There are fine pictures in LIFE every month, but we want to call special attention to the contributions of three photographers in this issue. The remarkable range of Mary Ellen Mark has never been more evident. On the cover is her portrait of a provocative Meryl Streep. Inside, Mark's powerful picture essay on a homeless California family is gritty photojournalism at its best. Of her session with Streep, Mark says, modestly, "She understands how to work with a camera, so she makes you look good as a photographer." Spending a week with a homeless family is a long way from a studio session with a film star. Mark learned that "the incredible stress of not knowing where you're going to be next is devastating." She shared some of that tension during a night the family slept in their car. Mark, recording the miserable evening, had a sleeping bag in a nearby van.
New York City's Times Square lies just a few blocks south of LIFE's offices. It is famous for its Broadway theaters, the electric billboards that turn it into a carnival midway nightly and its dark underside of seamy allure. Photographer Jan Staller was assigned the job of documenting this fantasy world before it disappears in a vast sweep of urban improvement. For a picture of the elegant Paramount Building, Staller wanted the globe on top lit for a night shot; it hadn't been illuminated since 1959. He got permission to install ten 150-watt bulbs-and they blew the fuse. "We had to wait a few hours until we hooked up to another circuit," he says, but the payoff for persistence comes on page 89.
Geoffrey Clifford was a helicopter pilot during the Vietnam war. On his first postwar trip back to that country, he says, he decided the war had been a mistake. Two subsequent visits enhanced his appreciation of the land. "I find the people peaceful and trustworthy. They do business on a handshake. I always thought it was a beautiful country, even when I was there during the war." He makes his point with a visually rich portfolio.
Any of these photographic essays could be exhibited in a museum. Perhaps someday they will be. But, first, enjoy them in LIFE.
Elizabeth P. Valk
A WEEK IN THE LIFE OF A HOMELESS FAMILYA WEEK IN THE LIFE OF A HOMELESS FAMILY
by Anne Fadiman
Photographs by Mary Ellen Mark
The Trimar Blood Center. With the exception of Runtley, whom Dean says he would never sell, the only valuable possession the Damms have left is their blood. Dean has sold whole blood once and plasma six times in the last month. Today he lies on a reclining chair, closes his eyes while 500cc of blood are pumped from his right arm, and waits an hour while the blood is centrifuged and the red blood cells returned to his bloodstream. Dean says he enjoys selling plasma because he is given free Kool-Aid and muffins, and because, with the exception of his school, the blood center is the only clean place he ever goes. When he leaves he gets $10 in cash.
The Valley Shelter. While Dean is at night school, learning the difference between amps, volts and ohms, Linda packs up the family's possessions. In one of the many bureaucratic absurdities they have encountered in their month of homelessness, they are being evicted because they have children. The federal grant that subsidizes shelter fees for families has just expired. If they were childless, the county would pay for an entire month's stay.
The Damms have no luggage. Linda stuffs their clothes into six plastic grocery bags that say, "Congratulations! You're walking out the door with verified savings!" Jesse, who often responds to stress by being especially solicitous of his mother, kneels on the floor and starts folding his T-shirts and pants, many of which came from charitable agencies and fit him only approximately. Crissy, who tends to become hyperactive whenever she sees her parents start to pack, rolls wildly on the bed.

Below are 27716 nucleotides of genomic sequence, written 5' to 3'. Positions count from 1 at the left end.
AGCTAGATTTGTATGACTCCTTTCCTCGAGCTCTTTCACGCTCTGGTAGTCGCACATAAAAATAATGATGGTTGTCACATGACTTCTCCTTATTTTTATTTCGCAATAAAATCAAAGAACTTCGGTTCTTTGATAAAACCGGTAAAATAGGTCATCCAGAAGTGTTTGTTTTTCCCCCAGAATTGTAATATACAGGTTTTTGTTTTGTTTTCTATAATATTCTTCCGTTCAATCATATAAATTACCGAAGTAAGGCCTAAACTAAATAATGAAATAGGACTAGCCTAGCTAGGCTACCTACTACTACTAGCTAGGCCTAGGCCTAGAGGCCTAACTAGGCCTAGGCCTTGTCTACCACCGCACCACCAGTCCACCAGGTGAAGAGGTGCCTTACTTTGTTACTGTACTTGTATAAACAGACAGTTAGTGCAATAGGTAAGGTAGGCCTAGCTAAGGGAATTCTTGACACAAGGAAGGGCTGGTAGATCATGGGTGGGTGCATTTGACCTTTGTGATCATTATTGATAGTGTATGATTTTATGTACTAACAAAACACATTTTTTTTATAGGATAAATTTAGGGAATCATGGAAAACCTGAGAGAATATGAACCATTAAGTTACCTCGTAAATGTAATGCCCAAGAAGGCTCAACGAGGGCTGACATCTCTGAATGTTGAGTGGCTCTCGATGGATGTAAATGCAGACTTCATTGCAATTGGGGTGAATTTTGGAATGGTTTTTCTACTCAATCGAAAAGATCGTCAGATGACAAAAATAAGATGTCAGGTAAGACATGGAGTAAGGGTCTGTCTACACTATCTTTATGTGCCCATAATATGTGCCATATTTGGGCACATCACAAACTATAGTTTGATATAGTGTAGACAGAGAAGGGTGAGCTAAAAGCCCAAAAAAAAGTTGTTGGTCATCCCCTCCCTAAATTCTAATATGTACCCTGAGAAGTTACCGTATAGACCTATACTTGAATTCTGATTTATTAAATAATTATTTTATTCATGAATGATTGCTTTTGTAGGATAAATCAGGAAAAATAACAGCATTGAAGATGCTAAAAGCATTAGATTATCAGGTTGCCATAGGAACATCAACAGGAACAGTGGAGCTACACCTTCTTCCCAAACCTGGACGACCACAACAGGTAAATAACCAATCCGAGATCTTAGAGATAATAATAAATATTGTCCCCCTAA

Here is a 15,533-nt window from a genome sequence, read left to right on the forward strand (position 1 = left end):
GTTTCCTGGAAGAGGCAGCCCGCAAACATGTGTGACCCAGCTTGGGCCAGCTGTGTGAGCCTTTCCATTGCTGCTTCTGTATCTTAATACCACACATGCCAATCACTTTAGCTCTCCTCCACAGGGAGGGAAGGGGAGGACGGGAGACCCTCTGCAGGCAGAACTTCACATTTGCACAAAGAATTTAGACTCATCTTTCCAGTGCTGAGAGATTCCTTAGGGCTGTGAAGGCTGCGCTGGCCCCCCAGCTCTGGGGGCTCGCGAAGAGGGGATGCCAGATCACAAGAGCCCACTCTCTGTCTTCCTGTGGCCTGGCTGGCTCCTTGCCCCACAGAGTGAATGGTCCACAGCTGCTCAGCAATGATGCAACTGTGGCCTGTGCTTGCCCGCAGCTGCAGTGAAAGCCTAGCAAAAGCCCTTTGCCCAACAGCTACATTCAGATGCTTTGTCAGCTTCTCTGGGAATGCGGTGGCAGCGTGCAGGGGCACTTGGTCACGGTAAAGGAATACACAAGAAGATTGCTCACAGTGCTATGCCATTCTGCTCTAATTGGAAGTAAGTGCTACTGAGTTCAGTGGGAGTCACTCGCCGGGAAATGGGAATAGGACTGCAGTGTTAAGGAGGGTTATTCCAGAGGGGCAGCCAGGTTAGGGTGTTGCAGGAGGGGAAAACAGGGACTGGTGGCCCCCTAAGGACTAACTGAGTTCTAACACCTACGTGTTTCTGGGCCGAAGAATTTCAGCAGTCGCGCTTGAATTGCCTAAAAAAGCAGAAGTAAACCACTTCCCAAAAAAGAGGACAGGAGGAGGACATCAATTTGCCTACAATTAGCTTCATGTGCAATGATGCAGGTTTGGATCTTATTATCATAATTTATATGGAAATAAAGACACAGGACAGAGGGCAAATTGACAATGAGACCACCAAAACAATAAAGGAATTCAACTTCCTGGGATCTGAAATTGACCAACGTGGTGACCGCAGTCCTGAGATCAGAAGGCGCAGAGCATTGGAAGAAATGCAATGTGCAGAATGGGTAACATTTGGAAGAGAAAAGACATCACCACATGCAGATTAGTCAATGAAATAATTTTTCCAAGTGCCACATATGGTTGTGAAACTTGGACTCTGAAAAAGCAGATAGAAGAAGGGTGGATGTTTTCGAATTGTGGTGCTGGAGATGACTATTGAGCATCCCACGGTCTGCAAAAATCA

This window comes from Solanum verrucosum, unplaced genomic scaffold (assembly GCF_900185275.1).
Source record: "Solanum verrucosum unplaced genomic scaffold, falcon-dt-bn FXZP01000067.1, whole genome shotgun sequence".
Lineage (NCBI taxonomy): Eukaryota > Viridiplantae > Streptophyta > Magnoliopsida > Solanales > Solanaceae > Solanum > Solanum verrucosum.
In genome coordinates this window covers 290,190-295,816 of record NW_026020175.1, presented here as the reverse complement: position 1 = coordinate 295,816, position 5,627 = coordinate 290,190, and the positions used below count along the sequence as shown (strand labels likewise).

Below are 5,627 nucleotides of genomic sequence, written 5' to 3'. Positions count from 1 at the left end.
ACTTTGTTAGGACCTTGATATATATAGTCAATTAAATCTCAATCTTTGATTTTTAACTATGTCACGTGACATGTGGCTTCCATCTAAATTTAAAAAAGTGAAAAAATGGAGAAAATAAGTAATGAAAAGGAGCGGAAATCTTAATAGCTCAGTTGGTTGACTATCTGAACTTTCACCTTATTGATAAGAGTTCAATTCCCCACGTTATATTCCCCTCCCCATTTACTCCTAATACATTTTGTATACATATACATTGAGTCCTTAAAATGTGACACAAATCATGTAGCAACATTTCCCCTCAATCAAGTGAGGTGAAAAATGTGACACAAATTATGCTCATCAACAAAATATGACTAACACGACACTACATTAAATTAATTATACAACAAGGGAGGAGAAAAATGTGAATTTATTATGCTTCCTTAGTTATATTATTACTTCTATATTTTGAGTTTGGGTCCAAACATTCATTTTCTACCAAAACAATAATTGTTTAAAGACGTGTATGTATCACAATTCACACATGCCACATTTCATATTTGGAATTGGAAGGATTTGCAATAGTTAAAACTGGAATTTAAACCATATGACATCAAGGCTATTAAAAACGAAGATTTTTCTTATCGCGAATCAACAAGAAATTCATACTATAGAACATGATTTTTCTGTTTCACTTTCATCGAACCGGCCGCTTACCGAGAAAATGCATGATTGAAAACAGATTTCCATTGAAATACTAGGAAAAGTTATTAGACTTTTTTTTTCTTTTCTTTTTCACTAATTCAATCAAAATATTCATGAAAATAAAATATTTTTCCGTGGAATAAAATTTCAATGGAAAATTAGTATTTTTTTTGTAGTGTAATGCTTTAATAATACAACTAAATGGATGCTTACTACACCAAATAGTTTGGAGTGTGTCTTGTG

Linda takes Crissy in her arms and rocks her back and forth.
“Where will we sleep tomorrow?" asks Crissy.
Jesse says, "I don't want to sleep on the street. I'll be hit by a car."
“We're not sleeping on the street," says Linda. "We're going camping. We'll hunt for froggies and toast marshmallows. Its going to be real fun."
"I'm not sleeping outside," says Crissy. "A snake will eat me."
"Runtley will protect you, honey."
"The snake will eat Runtley."
THURSDAY. County of Los Angeles Social Services. This is Dean's fifth visit to the welfare department, whose official code reads, "Aid shall be so administered ... as to encourage self-respect, self-reliance, and the desire to be a good citizen, useful to society." Because the office misplaced Dean's birth affidavit, their first welfare check was delayed. Their second check, for their full monthly grant of $753, was accompanied by a mysterious check for $102, the result of a computer error. They were told they immediately had to make the 30-mile round trip to the welfare office to return the $102.
Holding the erroneous check in one hand and Jesse's hand in the other, Dean stands in one line, gets sent to another line and then waits in an office directly under a sign that says, "Courtesy is contagious." Finally a supervisor named Mrs. Finklestein appears, takes the $102 check and tells him she cannot explain why his first check was delayed. On the way out he sits on the security guard's desk. The guard orders him to stand.
"I'm sick of your goddamn system!" yells Dean. "You're jerking my family around! You're treating us like garbage! We are not garbage!"
U-Save Auto Parts. As he pays $1.75 for a quart of brake fluid, Dean tells the man behind the cash register about an accident Linda had Monday night. A Datsun driven by a man Dean calls the Iranian slammed into the Skylark and left a large dent. "I'd like to beat that Iranian's brains out," says Dean. "But I'd go to jail, and then where would my family be?"
She cannot hide her 20 tattoos